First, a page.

Every patient underwent multidetector-row computed tomography (MDCT) for preoperative planning. A software program (Volume Analyzer Synapse Vincent; Fujifilm Medical System, Tokyo, Japan) used MDCT data to create three-dimensional simulations of vascular structures, segmental bronchi, and tumor. The simulation workstation allowed us to create a virtual intersegmental plane after plotting the dominant segmental pulmonary artery and to measure the surgical margin extending from the tumor to the closest intersegmental plane, thus providing appropriate preoperative planning for each patient.
Although the definition of VATS in Japan varies, for this study it was defined as an operation performed entirely through 4 small incisions that measured 30, 15, 7, and 7 mm, without rib spreading, and that used video-monitor visualization only. After the dominant pulmonary arteries and segmental bronchus were divided, ICG (0.25 mg/kg) was injected into a peripheral vein. Under NIR visualization, the resulting line of ICGF was marked by electrocautery, and lung parenchyma was divided along the line by electrocautery or endoscopic staples. Generally, we tried to obtain a surgical margin larger than the size of the tumor (Figures 1-4).
Statistical analysis was performed by EZR (Saitama Medical Center, Jichi Medical University, Saitama, Japan), which is a graphical user interface for R (The R Foundation for Statistical Computing, Vienna, Austria). Specifically, EZR is a modified version of R commander, which was designed with additional statistical functions that are frequently used in biostatistics.
Patient characteristics and surgical outcomes
The baseline characteristics of patients are summarized in Table 1. The study patients comprised 75 men and 74 women (median age, 66 years; range, 30–87 years). There were 101 primary lung cancers, 40 metastatic lung tumors, and 8 benign diseases. Preoperatively, 81 patients (54%) had a documented history of smoking. The mean forced expiratory volume in 1 s (FEV1) was 2.54 L (range, 1.26–4.87 L). The mean tumor size was 16 mm (range, 6–64 mm). The mean operative duration was 167 min (range, 80–319 min), and the mean volume of blood loss was 22 mL (range, 0–130 mL).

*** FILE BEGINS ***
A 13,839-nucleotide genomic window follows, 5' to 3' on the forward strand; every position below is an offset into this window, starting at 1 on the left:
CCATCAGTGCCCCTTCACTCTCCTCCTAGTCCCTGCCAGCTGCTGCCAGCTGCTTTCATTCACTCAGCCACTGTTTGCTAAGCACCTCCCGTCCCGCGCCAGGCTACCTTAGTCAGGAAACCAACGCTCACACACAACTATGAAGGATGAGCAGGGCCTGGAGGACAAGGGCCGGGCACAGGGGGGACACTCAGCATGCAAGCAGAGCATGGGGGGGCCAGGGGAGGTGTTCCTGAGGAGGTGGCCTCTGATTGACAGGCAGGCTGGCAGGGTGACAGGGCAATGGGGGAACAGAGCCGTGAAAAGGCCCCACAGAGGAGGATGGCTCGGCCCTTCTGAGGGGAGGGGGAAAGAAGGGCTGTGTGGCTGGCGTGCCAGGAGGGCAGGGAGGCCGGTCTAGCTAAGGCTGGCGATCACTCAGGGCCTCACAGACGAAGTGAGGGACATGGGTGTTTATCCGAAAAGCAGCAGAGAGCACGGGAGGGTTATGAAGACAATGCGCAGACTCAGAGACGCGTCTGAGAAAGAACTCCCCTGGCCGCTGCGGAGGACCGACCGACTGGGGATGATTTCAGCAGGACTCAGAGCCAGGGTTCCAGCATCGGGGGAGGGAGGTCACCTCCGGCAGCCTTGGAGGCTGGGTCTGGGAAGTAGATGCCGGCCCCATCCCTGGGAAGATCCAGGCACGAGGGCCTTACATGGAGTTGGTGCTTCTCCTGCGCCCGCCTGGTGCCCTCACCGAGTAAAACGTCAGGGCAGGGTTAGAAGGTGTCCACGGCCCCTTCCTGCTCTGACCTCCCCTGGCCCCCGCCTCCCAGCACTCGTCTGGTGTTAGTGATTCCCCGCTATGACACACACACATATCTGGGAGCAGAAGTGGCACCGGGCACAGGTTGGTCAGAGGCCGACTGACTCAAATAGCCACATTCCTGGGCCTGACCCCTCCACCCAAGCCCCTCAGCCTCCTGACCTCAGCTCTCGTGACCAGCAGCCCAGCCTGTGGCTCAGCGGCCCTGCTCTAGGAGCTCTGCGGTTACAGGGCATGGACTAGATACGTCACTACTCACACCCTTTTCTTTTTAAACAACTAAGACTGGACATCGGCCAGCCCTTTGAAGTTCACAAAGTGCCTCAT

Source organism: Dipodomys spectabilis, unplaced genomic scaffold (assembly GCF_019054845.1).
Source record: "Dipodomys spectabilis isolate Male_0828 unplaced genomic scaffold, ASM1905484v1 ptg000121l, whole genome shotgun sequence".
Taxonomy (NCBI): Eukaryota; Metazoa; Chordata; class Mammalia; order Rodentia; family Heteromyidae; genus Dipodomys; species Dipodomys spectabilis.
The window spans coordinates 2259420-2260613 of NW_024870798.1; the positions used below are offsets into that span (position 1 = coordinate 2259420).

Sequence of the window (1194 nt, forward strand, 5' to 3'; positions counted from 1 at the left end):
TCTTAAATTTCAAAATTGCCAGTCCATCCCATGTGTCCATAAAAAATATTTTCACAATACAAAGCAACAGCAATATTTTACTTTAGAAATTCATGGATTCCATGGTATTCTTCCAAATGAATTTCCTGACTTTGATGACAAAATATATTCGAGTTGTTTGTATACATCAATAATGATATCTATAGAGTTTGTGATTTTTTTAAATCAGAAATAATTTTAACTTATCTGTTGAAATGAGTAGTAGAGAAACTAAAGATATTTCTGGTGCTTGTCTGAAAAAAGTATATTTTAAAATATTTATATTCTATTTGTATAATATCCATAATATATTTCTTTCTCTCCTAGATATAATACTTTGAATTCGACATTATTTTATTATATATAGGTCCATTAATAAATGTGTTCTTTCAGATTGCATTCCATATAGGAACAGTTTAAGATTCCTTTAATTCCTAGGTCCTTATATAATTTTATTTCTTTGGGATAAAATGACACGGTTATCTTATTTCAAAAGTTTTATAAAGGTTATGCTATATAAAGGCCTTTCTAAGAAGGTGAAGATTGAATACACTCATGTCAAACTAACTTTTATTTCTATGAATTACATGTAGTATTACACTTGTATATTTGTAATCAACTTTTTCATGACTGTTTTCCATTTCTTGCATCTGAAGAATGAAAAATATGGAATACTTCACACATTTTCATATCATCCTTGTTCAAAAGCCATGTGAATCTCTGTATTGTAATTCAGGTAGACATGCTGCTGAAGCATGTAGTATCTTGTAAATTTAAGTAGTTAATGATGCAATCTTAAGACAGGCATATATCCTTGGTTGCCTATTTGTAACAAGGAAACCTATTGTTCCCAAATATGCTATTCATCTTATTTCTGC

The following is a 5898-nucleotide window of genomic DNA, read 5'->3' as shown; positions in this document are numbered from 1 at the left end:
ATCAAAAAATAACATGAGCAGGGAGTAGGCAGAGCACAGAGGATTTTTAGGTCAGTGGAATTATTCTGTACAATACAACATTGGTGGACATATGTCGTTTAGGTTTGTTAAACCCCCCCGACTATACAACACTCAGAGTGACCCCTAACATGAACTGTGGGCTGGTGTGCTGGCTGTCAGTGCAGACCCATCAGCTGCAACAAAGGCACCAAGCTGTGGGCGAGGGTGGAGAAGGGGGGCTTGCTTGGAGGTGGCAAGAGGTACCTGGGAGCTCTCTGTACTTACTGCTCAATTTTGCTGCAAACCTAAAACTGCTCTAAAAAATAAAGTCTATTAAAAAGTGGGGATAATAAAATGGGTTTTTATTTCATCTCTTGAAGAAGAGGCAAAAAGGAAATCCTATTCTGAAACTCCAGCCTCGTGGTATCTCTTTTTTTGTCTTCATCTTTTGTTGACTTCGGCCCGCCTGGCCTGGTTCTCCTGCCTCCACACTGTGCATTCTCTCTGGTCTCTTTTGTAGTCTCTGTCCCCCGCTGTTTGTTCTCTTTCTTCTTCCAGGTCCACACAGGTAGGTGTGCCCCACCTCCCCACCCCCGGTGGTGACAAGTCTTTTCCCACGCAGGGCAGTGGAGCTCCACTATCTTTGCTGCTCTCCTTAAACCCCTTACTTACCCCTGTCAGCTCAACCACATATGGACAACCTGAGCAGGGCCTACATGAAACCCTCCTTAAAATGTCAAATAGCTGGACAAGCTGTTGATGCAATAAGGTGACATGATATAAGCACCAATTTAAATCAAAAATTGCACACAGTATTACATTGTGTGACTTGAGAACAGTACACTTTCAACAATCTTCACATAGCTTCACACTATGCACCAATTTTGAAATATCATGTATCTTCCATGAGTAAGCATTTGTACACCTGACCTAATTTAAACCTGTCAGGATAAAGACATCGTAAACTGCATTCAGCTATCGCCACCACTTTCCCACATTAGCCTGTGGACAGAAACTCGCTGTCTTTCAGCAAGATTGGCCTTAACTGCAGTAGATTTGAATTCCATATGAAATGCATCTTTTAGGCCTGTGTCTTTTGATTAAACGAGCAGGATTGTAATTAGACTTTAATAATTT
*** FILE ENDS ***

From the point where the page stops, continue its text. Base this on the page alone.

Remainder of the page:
No ICG-related intraoperative or postoperative adverse events were observed. ICG-based identification of the target intersegmental plane was possible in 146 (98%) patients. The median duration of chest drainage was 1 day (range, 1–23 days), and the median postoperative hospital stay was 5 days, (range, 5–36 days). All patients were discharged without major complications; although 1 patient with primary lung cancer was readmitted and died of acute postoperative exacerbation of interstitial pneumonia.
The surgical margin was negative for malignancy in all patients; however, in 7 patients (4.7%), the width of the tumor margin was less than the size of the tumor. In a case of metastatic lung tumor case, 1 (0.7%) localized recurrence at the resected site occurred 12 months after the surgery. Radiotherapy was used to treat this patient.
Therapeutic outcomes of patients with primary lung cancer
The characteristics of the patients with primary lung cancer are shown in Table 2. With a median follow-up time of 24 months, the 5-year overall survival (OS) rate and recurrence-free survival (RFS) rate were 91.8% and 98%, respectively (Figures 5,6). One patient died of distant metastases (bone and lung) due to primary lung cancer, and 6 patients died of other diseases without recurrence of cancer. None of primary lung cancer patients developed local recurrence at the resected site.